Nearly one in five doctors in training has witnessed someone being bullied in their current post, and more than one in four has experienced undermining behaviour themselves, according to a major survey from the GMC.
The findings from its annual survey reveal that more than 2,000 doctors in training (5.2%) had raised a concern about patient safety in 2013 and 13.2% said they had experienced bullying at work. Responding to the survey Dr Kitty Mohan, Co-Chair of the BMA’s Junior Doctors’ Committee said:
“It is concerning that one in ten junior doctors reported that they had suffered from bullying or harassment and that two in ten had witnessed a colleague suffering the same treatment.”
“We must do more to combat any environment that allows bullying or harassment by encouraging NHS staff to share their concerns immediately. Junior doctors have a right to carry out their job in a workplace that is free from any form of intimidation.”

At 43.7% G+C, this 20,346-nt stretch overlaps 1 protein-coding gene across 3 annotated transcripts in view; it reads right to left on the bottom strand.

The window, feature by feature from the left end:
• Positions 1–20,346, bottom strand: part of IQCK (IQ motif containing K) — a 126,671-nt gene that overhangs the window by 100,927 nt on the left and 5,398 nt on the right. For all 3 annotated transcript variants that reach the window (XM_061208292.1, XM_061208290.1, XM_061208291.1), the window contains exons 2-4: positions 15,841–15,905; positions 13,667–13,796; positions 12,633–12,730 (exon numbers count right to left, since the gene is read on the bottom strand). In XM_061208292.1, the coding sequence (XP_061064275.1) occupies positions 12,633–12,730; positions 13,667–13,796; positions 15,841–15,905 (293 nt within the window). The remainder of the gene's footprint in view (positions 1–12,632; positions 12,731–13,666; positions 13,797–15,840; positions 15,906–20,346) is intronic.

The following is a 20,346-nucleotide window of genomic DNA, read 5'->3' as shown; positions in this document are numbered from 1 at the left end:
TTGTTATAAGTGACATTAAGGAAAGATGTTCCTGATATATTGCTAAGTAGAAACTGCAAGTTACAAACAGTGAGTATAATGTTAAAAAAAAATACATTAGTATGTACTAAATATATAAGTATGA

The survey found that:
- The number of comments on patient safety raised by doctors training in emergency medicine posts have increased since 2012 (from 204 to 287)
- 5,863 respondents had been concerned about patient safety but their concerns had been addressed
- Female trainees and trainees who obtained their primary medical qualification within the UK, are more likely to raise concerns
The GMC says the findings suggest that hospitals need to engage with doctors in training and use their experiences to help change the culture of their organisations.